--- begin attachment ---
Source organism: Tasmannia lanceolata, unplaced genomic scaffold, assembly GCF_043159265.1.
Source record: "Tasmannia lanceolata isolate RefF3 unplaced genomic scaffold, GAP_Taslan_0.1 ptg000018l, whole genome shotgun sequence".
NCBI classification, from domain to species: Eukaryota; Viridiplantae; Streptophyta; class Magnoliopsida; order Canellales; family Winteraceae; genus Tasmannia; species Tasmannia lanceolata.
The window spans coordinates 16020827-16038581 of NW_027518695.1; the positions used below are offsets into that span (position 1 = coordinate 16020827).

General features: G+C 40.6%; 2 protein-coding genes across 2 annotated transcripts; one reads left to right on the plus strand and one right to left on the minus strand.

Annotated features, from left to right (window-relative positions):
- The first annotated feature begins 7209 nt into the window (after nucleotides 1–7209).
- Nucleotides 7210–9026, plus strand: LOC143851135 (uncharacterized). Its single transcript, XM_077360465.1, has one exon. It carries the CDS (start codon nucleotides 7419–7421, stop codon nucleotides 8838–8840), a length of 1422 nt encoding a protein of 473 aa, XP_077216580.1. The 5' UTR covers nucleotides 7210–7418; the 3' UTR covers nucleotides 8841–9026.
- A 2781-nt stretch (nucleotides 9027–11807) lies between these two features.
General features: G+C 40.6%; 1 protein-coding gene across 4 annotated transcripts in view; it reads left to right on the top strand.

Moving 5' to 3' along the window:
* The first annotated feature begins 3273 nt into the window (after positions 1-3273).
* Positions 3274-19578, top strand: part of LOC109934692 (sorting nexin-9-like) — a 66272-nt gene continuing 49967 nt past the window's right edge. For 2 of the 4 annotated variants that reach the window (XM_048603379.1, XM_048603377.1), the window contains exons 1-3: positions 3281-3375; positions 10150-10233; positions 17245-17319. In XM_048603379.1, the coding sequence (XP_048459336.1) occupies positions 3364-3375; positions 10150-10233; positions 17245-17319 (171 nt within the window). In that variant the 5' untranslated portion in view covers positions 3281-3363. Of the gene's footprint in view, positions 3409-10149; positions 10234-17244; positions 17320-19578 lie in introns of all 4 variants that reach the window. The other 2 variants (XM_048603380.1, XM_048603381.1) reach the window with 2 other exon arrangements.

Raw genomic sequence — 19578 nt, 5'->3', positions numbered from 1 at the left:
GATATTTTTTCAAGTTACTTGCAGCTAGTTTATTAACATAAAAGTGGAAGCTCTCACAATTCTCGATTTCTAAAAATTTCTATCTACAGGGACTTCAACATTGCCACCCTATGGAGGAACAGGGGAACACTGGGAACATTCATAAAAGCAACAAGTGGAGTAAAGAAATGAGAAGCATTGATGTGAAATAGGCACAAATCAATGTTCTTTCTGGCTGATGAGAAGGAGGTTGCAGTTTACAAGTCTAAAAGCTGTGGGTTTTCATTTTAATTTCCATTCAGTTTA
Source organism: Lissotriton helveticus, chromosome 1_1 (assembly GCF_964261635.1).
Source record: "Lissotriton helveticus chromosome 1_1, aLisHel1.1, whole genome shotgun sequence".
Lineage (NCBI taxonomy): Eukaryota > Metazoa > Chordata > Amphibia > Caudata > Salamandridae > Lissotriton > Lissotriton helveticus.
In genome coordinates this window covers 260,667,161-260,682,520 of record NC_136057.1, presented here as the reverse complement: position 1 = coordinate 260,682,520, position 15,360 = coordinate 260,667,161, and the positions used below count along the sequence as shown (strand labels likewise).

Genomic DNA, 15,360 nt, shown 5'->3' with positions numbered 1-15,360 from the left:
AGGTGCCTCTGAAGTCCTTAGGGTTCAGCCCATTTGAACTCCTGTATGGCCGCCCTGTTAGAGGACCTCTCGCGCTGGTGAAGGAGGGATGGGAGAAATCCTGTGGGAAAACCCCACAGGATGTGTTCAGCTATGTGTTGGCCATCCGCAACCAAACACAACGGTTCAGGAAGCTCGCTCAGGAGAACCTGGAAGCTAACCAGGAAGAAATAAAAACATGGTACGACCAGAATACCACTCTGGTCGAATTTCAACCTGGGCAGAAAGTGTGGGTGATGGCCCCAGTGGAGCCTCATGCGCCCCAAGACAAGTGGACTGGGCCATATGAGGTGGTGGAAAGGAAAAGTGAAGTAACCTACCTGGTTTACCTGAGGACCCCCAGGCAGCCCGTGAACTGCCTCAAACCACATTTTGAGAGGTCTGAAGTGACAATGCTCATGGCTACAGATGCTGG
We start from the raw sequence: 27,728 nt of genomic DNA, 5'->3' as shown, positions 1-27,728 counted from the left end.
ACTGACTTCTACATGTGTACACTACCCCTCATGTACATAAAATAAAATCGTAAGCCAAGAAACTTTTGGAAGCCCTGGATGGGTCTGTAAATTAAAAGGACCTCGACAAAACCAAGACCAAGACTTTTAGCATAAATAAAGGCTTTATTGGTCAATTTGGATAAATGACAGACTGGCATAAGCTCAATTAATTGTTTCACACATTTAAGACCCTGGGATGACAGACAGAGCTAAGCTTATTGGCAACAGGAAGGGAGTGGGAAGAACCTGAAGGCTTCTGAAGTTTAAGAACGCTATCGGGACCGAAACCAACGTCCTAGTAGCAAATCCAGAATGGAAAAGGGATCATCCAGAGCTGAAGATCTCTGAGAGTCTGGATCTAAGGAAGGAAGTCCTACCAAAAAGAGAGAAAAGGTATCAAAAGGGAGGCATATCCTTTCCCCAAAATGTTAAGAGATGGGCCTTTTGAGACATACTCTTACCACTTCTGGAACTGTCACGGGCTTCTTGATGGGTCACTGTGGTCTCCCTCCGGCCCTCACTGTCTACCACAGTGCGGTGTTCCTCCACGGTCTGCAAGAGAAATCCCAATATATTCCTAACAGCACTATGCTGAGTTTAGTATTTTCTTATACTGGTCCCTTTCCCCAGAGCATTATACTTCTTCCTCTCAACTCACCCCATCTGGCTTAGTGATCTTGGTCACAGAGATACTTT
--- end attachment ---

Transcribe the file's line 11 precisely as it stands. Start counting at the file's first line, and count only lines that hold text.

Moving 5' to 3' along the window: